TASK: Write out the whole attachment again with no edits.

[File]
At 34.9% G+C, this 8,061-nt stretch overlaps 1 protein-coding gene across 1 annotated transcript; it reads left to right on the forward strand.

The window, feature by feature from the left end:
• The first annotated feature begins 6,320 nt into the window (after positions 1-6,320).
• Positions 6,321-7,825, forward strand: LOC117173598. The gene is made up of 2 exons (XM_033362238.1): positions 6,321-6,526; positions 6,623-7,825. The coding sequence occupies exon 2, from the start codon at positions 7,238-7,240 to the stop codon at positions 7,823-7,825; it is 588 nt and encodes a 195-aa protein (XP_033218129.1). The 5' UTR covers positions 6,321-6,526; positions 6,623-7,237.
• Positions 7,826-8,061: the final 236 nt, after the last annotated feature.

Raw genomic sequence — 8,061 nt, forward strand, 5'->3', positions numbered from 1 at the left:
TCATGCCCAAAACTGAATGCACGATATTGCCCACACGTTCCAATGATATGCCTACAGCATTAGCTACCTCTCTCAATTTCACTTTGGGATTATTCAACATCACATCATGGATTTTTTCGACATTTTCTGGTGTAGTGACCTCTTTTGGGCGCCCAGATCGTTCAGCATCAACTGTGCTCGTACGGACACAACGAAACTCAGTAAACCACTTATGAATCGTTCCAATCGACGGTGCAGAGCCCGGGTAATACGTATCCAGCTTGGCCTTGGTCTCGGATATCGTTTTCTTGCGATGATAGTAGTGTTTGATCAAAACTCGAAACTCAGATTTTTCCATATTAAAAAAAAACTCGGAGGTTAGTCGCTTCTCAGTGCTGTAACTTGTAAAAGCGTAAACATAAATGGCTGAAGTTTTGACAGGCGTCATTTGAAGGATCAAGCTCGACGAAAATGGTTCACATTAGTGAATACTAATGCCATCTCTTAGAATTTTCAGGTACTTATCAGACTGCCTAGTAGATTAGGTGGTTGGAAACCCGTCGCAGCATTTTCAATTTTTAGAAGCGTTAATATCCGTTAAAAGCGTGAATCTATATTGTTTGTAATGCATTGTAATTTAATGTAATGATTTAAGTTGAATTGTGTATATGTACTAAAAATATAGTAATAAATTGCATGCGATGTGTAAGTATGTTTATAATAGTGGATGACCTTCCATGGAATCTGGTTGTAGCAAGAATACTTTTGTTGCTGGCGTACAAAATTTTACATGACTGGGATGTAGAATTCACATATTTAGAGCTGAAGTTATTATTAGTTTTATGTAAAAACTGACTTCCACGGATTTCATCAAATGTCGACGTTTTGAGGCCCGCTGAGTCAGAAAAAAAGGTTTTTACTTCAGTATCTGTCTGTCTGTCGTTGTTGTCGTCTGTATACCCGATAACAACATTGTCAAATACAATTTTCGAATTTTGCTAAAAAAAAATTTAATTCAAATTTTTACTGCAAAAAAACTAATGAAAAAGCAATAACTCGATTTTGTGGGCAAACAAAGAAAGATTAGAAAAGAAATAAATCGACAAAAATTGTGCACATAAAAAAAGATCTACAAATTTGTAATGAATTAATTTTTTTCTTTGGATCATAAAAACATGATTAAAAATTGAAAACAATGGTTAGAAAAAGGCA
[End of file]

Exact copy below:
At 34.9% G+C, this 8,061-nt stretch overlaps 1 protein-coding gene across 1 annotated transcript; it reads left to right on the forward strand.

The window, feature by feature from the left end:
• The first annotated feature begins 6,320 nt into the window (after positions 1-6,320).
• Positions 6,321-7,825, forward strand: LOC117173598. The gene is made up of 2 exons (XM_033362238.1): positions 6,321-6,526; positions 6,623-7,825. The coding sequence occupies exon 2, from the start codon at positions 7,238-7,240 to the stop codon at positions 7,823-7,825; it is 588 nt and encodes a 195-aa protein (XP_033218129.1). The 5' UTR covers positions 6,321-6,526; positions 6,623-7,237.
• Positions 7,826-8,061: the final 236 nt, after the last annotated feature.

Raw genomic sequence — 8,061 nt, forward strand, 5'->3', positions numbered from 1 at the left:
TCATGCCCAAAACTGAATGCACGATATTGCCCACACGTTCCAATGATATGCCTACAGCATTAGCTACCTCTCTCAATTTCACTTTGGGATTATTCAACATCACATCATGGATTTTTTCGACATTTTCTGGTGTAGTGACCTCTTTTGGGCGCCCAGATCGTTCAGCATCAACTGTGCTCGTACGGACACAACGAAACTCAGTAAACCACTTATGAATCGTTCCAATCGACGGTGCAGAGCCCGGGTAATACGTATCCAGCTTGGCCTTGGTCTCGGATATCGTTTTCTTGCGATGATAGTAGTGTTTGATCAAAACTCGAAACTCAGATTTTTCCATATTAAAAAAAAACTCGGAGGTTAGTCGCTTCTCAGTGCTGTAACTTGTAAAAGCGTAAACATAAATGGCTGAAGTTTTGACAGGCGTCATTTGAAGGATCAAGCTCGACGAAAATGGTTCACATTAGTGAATACTAATGCCATCTCTTAGAATTTTCAGGTACTTATCAGACTGCCTAGTAGATTAGGTGGTTGGAAACCCGTCGCAGCATTTTCAATTTTTAGAAGCGTTAATATCCGTTAAAAGCGTGAATCTATATTGTTTGTAATGCATTGTAATTTAATGTAATGATTTAAGTTGAATTGTGTATATGTACTAAAAATATAGTAATAAATTGCATGCGATGTGTAAGTATGTTTATAATAGTGGATGACCTTCCATGGAATCTGGTTGTAGCAAGAATACTTTTGTTGCTGGCGTACAAAATTTTACATGACTGGGATGTAGAATTCACATATTTAGAGCTGAAGTTATTATTAGTTTTATGTAAAAACTGACTTCCACGGATTTCATCAAATGTCGACGTTTTGAGGCCCGCTGAGTCAGAAAAAAAGGTTTTTACTTCAGTATCTGTCTGTCTGTCGTTGTTGTCGTCTGTATACCCGATAACAACATTGTCAAATACAATTTTCGAATTTTGCTAAAAAAAAATTTAATTCAAATTTTTACTGCAAAAAAACTAATGAAAAAGCAATAACTCGATTTTGTGGGCAAACAAAGAAAGATTAGAAAAGAAATAAATCGACAAAAATTGTGCACATAAAAAAAGATCTACAAATTTGTAATGAATTAATTTTTTTCTTTGGATCATAAAAACATGATTAAAAATTGAAAACAATGGTTAGAAAAAGGCA